Before his cartoons hit the silver screen in films like Dream of a Rarebit Fiend (1906), cartoonist Windsor McCay practiced cinematic techniques on paper in his comics. One example can be seen in the “Little Sammy Sneeze” comic that we analyzed in class. The borders of the panels are strong and dark, forming a windowpane or sheet of glass. Sammy sneezes and shatters the glass, quite literally destroying the fourth wall, a “physical” barrier between reader and subject. The fourth wall is a conceptual space that separates us, the readers or viewers, from actors and characters on paper and on screen. Breaking the fourth wall occurs when a character becomes aware that they are just that: a character. The world in which they live becomes fictional. Following the glass breaking and crumbling on top of him, Sammy looks “into the camera,” directly at the reader, taking a step further in breaking the fourth wall. This is the point in which the cartoon becomes self-aware, establishing that it is part of a comic.

For years, breaking the fourth wall was regarded as taboo in the world of film and television for taking you out of the story and forcing you to acknowledge it as fictional. However, when utilized properly, it has potential to land a comedic hit or establish a punch line. In fact, breaking the fourth wall is starting to become normalized, especially in television, more specifically “talking heads” sitcoms like “The Office” and “Parks and Recreation.” These shows in particular rely heavily on breaking the fourth wall for their punch lines and catalyzing an emotional response in the viewer. For some reason, a technique that used to be criticized is now embraced; our favorite moments are when Jim Halpert looks dead into the camera and we know exactly how much he hates Dwight Schrute, or when Andy Dwyer excitedly engages with the “cameramen” as chaos ensues in the background. It allows us to feel like we’re connecting with these characters, which is something we also experience here with “Little Sammy Sneeze.”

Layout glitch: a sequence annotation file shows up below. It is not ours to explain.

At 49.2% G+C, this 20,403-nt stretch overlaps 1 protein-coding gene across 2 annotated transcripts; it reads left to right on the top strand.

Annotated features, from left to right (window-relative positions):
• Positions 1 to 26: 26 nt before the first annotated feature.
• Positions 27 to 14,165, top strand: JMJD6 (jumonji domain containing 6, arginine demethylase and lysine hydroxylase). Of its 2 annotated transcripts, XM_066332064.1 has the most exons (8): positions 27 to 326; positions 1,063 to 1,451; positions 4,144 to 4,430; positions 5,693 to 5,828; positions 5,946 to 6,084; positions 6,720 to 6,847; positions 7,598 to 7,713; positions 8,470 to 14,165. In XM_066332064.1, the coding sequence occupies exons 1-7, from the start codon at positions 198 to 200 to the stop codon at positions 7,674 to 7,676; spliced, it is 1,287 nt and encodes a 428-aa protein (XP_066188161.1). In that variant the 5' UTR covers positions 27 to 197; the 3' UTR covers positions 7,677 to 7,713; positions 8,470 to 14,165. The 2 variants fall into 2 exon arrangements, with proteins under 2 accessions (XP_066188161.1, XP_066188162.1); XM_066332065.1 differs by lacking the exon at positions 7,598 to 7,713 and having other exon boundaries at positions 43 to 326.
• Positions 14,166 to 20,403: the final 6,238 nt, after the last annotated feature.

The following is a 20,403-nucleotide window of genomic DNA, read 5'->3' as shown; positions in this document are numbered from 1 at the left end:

What are some other things that breaking the fourth wall does for us as an audience, negative or positive?